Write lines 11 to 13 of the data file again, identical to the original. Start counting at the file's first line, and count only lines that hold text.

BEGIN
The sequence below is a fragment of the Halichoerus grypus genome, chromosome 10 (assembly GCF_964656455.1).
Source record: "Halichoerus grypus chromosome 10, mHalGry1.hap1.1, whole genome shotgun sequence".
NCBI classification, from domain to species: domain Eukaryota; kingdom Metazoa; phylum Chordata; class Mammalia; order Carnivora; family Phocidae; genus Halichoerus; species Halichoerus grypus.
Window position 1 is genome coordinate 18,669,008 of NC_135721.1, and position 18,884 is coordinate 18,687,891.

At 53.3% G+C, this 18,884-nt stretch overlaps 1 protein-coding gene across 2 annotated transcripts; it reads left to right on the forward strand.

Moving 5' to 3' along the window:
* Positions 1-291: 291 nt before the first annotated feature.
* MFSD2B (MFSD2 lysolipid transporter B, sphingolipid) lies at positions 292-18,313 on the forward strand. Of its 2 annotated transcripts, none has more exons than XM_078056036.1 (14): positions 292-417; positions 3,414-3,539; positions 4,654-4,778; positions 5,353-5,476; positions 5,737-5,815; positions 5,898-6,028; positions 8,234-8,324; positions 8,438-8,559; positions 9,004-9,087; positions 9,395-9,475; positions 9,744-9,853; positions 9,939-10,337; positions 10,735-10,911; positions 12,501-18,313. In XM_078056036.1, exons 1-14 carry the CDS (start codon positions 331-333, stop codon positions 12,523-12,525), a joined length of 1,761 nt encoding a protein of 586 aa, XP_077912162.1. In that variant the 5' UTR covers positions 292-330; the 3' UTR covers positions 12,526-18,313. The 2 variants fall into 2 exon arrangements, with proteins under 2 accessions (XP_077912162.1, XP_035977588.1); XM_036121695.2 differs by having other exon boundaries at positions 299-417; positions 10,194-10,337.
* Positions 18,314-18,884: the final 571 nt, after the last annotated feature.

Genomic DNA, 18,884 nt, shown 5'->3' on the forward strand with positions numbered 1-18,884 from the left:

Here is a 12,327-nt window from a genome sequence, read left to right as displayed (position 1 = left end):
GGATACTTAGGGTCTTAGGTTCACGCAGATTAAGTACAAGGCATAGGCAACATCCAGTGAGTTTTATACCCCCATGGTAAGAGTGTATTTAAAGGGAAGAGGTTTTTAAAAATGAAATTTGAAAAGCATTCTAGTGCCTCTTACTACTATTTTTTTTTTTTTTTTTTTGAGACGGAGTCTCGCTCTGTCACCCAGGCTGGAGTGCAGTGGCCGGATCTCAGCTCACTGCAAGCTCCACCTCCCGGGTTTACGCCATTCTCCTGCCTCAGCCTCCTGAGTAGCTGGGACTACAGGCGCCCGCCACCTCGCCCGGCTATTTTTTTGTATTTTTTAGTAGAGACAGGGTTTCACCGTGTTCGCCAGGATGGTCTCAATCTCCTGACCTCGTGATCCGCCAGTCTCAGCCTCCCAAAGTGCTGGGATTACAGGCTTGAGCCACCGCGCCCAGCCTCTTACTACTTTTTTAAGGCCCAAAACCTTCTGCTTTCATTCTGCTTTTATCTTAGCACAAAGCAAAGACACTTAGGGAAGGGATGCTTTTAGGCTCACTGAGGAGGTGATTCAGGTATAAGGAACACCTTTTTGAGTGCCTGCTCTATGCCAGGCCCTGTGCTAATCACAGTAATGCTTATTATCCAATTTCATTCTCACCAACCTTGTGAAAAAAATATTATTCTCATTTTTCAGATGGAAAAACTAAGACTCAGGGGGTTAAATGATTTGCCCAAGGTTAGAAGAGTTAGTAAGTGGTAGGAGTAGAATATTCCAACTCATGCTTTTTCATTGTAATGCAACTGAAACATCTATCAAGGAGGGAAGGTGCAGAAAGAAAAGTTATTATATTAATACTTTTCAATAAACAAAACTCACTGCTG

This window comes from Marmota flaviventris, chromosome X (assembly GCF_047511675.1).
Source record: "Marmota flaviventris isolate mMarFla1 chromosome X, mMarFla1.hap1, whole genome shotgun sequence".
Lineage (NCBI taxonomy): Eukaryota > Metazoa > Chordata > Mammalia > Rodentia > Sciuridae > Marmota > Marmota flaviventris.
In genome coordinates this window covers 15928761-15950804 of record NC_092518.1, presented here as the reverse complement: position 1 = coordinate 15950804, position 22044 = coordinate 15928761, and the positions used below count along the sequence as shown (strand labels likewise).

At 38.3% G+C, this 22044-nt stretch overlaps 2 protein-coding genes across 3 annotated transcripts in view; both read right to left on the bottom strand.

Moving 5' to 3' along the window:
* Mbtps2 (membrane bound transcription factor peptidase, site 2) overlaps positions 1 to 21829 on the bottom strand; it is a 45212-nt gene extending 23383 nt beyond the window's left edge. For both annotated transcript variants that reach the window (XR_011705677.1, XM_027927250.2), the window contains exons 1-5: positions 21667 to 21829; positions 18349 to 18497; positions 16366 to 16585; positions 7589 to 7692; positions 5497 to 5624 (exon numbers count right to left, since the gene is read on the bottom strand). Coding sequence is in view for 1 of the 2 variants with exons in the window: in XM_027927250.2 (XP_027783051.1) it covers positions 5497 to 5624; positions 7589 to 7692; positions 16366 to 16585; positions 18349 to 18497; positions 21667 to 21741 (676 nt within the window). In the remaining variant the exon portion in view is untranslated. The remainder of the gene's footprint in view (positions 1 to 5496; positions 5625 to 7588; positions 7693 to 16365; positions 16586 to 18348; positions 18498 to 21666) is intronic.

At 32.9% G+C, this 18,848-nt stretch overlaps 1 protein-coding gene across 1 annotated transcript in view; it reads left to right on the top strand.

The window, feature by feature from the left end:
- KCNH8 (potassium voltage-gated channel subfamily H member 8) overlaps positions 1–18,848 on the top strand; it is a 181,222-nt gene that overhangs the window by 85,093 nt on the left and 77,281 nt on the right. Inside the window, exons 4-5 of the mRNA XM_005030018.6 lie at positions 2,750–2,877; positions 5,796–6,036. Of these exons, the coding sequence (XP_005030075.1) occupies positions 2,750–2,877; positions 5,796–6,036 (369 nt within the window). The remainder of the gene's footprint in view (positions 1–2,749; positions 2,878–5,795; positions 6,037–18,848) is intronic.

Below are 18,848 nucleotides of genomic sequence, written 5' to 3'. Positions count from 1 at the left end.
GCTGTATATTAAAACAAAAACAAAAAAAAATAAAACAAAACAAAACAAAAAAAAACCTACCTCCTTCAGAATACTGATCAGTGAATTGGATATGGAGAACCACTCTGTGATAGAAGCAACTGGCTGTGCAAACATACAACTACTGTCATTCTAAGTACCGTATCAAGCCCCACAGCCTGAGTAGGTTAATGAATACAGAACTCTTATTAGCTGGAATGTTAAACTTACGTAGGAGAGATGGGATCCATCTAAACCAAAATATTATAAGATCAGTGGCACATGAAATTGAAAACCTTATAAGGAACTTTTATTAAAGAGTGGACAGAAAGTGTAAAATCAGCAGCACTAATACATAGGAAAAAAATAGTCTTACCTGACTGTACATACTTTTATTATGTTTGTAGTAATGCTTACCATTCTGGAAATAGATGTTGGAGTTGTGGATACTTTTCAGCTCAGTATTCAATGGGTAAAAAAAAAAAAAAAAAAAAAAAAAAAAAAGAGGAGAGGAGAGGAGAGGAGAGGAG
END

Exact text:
Here is a 12,327-nt window from a genome sequence, read left to right as displayed (position 1 = left end):
GGATACTTAGGGTCTTAGGTTCACGCAGATTAAGTACAAGGCATAGGCAACATCCAGTGAGTTTTATACCCCCATGGTAAGAGTGTATTTAAAGGGAAGAGGTTTTTAAAAATGAAATTTGAAAAGCATTCTAGTGCCTCTTACTACTATTTTTTTTTTTTTTTTTTTGAGACGGAGTCTCGCTCTGTCACCCAGGCTGGAGTGCAGTGGCCGGATCTCAGCTCACTGCAAGCTCCACCTCCCGGGTTTACGCCATTCTCCTGCCTCAGCCTCCTGAGTAGCTGGGACTACAGGCGCCCGCCACCTCGCCCGGCTATTTTTTTGTATTTTTTAGTAGAGACAGGGTTTCACCGTGTTCGCCAGGATGGTCTCAATCTCCTGACCTCGTGATCCGCCAGTCTCAGCCTCCCAAAGTGCTGGGATTACAGGCTTGAGCCACCGCGCCCAGCCTCTTACTACTTTTTTAAGGCCCAAAACCTTCTGCTTTCATTCTGCTTTTATCTTAGCACAAAGCAAAGACACTTAGGGAAGGGATGCTTTTAGGCTCACTGAGGAGGTGATTCAGGTATAAGGAACACCTTTTTGAGTGCCTGCTCTATGCCAGGCCCTGTGCTAATCACAGTAATGCTTATTATCCAATTTCATTCTCACCAACCTTGTGAAAAAAATATTATTCTCATTTTTCAGATGGAAAAACTAAGACTCAGGGGGTTAAATGATTTGCCCAAGGTTAGAAGAGTTAGTAAGTGGTAGGAGTAGAATATTCCAACTCATGCTTTTTCATTGTAATGCAACTGAAACATCTATCAAGGAGGGAAGGTGCAGAAAGAAAAGTTATTATATTAATACTTTTCAATAAACAAAACTCACTGCTG

This window comes from Marmota flaviventris, chromosome X (assembly GCF_047511675.1).